• fellix
    • 3 years ago

    MIning coins with three RX 480’s? Don’t use unpowered PCI-E risers:

    [url<]https://bitcointalk.org/index.php?topic=1433925.msg15438647#msg15438647[/url<]

      • tipoo
      • 3 years ago

      Isn’t GPU mining terribly uneconomical ever since FGPAs and ASICs hit? And even those are uneconomical now

        • xeridea
        • 3 years ago

        I don’t keep up on it much these days (though I used to heavily mine). Bitcoin ASICs have been out for a few years, so that hasn’t been worth it for a long time. Litecoin I know has FPGAs, not sure about ASICs, but it is more memory consuming so not sure if full ASIC would be worth it. There are some niche altcoins that can still be mined with GPUs, I don’t know what ones though. There are sites that tell you profitability of each coin if you wanted to know.

        • PrincipalSkinner
        • 3 years ago

        There are some new coins which are ASIC resistant. Ethereum is popular right now amogst GPU miners.

    • derFunkenstein
    • 3 years ago

    And you don’t even have to sign up for another account to download these drivers. Hallelujah.

      • DrCR
      • 3 years ago

      First to release will be a founders edition of the driver, for pay.

      • egon
      • 3 years ago

      Any other reasons not to buy Nvidia this time? The G-sync vendor lock-in issue is the first that comes to my mind – what else?

      In choosing between an RX 480 and a GTX 1060, it’ll be tough to decide what I find more distasteful – the AMD’s excessive power consumption (beyond the PCI-E issue – at idle, playing video, multi-monitor), or the sum total of Nvidia’s recent arrogance.

        • tsk
        • 3 years ago

        The only reason I choose the RX 480 over the 1060 is because Nvidia don’t support the adaptive sync standard. I would like to have the 120W TDP of the 1060 in my new ITX system.

        • anotherengineer
        • 3 years ago

        The additional up front $$ ??

        I remember when the top-tier cards were ~$475, well that’s what I recall paying for the x1900xt about 1 month after on the e-tail market when it was king of the hill and when I lived with mom and dad lol

        Seems Nvidia was able to make pricing for upper-midrange cards as much as the flag-ships used to go for, and pushed the flag ship prices up to $1k per card.

        Maybe I’m just bitter the mid-range ($150-$225 imo) has stagnated since the 7850 days.

        As for AMD’s excessive power consumption, is it them or GloFo’s silicon or both? Hopefully AIB have some better non-ref designs.

          • ptsant
          • 3 years ago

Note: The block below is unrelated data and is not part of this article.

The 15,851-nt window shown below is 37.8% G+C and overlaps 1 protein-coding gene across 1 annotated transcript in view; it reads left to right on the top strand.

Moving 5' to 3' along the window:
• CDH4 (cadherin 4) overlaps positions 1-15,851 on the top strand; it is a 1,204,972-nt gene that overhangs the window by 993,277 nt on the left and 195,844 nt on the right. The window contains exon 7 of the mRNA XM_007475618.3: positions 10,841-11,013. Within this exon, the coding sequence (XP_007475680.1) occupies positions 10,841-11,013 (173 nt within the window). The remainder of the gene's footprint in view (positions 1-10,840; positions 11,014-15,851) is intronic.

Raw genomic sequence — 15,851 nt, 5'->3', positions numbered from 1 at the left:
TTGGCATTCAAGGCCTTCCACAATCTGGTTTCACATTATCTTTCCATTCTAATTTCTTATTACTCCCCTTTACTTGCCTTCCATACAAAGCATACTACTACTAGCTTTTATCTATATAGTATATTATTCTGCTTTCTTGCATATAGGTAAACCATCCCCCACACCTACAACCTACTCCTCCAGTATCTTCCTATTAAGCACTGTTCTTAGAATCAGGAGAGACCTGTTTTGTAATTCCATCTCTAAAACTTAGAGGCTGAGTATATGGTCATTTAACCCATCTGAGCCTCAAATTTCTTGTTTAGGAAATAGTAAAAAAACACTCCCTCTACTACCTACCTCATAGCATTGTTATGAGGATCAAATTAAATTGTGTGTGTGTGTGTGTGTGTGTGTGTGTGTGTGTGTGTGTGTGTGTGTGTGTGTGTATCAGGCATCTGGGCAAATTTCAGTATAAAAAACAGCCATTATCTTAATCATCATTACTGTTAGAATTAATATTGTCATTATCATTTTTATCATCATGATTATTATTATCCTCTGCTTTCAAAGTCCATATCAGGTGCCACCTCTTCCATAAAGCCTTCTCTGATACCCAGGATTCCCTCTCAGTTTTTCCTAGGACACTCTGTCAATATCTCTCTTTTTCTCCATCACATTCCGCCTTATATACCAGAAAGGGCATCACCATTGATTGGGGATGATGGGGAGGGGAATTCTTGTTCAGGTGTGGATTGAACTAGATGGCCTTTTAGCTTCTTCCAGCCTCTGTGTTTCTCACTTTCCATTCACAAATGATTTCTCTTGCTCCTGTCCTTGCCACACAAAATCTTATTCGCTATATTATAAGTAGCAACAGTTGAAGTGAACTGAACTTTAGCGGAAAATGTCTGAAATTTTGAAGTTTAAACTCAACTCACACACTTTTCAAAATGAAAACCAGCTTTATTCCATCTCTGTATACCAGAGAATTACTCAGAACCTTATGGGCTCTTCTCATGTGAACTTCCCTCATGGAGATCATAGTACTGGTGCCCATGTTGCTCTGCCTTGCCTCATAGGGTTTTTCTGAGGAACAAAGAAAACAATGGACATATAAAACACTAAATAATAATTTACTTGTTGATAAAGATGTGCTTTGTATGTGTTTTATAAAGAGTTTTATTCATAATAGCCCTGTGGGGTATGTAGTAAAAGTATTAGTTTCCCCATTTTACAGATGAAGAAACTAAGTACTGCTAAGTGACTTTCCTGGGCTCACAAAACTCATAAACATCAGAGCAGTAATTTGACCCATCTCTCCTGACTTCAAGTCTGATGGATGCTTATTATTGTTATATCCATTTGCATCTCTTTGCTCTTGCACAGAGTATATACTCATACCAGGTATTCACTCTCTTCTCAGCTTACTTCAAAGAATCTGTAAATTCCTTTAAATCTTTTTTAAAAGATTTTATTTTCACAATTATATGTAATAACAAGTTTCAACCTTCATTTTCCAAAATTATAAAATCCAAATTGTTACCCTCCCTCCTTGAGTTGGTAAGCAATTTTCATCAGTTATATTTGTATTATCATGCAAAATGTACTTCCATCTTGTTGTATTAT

So true. I remember when $300 meant top-of-the-line, like when I bought the ATI 9800. The occasional card would go up to $400-$450 but $500 was considered obscenely expensive up until the launch of the 780 by nVidia at $649 (580 -> $499, 680->$499, 780->$649). Then of course came the “Titans” for people with more money than common sense and finally the Founder Tax.
          The 980 was a nice exception to this rule, happily. We will have to wait a few more weeks to see if the price approaches the MSRP.

          To be fair, AMD also launched the Fury X at $649, but anything above has always been dual-GPU (for better or worse).

      • psuedonymous
      • 3 years ago

      I’ve yet to have to sign into anything to download Nvidia drivers, beta or otherwise, through the website or GFE. That idea seems to have been silently scrapped without notice.

        • nanoflower
        • 3 years ago

        Not at all. The idea is just now coming to fruition. Going forward it will be necessary to log in to get the GeForce Experience drivers. It may be possible to get a stripped down version from Nvidia and will certainly be possible to pick up drivers from other sites (along with anything else those sites wish to add) but for the full drivers you will be needing to log in. That’s been confirmed by many sites and Nvidia.

    • Waco
    • 3 years ago

    Now we just need to wait to make sure overclocking doesn’t destroy the slot power budget…

      • chuckula
      • 3 years ago

      From what we’ve seen, it looks like AMD already did the overclocking for you before they shipped the card.

        • Waco
        • 3 years ago

        You know what I’m saying though. 🙂

          • tipoo
          • 3 years ago

          over-overclocking

      • DoomGuy64
      • 3 years ago

      You’ll run into thermal issues before power, considering the stock cooler.

        • Waco
        • 3 years ago